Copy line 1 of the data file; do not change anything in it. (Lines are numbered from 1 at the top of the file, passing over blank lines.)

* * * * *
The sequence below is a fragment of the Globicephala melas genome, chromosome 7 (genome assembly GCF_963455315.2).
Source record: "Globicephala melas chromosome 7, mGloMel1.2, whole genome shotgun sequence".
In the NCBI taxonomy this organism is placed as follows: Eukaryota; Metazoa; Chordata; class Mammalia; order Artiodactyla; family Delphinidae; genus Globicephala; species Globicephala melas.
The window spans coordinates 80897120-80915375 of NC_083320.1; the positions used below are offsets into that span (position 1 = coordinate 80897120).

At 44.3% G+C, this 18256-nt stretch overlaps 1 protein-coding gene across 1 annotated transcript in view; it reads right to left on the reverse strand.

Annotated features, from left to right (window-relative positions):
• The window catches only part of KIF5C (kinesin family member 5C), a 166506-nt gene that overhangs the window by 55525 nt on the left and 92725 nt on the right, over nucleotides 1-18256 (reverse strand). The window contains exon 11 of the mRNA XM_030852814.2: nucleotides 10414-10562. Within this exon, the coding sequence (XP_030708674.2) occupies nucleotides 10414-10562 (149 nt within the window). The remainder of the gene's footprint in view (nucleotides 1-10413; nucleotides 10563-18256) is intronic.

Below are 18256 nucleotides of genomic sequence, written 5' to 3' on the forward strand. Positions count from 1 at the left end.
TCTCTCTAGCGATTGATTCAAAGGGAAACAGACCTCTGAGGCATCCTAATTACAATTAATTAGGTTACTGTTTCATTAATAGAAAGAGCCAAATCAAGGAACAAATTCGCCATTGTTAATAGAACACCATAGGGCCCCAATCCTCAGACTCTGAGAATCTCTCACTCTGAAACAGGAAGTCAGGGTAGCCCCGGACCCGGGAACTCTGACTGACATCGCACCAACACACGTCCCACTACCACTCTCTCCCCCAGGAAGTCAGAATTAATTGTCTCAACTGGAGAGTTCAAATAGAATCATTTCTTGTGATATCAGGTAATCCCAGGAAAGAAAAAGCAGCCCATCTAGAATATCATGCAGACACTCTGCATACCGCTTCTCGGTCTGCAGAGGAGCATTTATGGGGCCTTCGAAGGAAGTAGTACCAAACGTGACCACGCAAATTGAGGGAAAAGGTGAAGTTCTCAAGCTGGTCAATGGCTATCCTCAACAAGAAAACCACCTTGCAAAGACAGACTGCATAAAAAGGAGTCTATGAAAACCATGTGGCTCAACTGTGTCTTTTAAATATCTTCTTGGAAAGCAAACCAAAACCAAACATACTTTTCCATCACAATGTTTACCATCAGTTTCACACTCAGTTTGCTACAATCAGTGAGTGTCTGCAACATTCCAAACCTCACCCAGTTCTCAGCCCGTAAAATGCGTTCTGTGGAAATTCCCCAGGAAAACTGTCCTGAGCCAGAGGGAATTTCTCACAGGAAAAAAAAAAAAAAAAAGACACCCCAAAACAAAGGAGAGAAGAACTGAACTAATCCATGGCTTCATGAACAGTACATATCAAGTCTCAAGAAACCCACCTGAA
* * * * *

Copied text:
The sequence below is a fragment of the Globicephala melas genome, chromosome 7 (genome assembly GCF_963455315.2).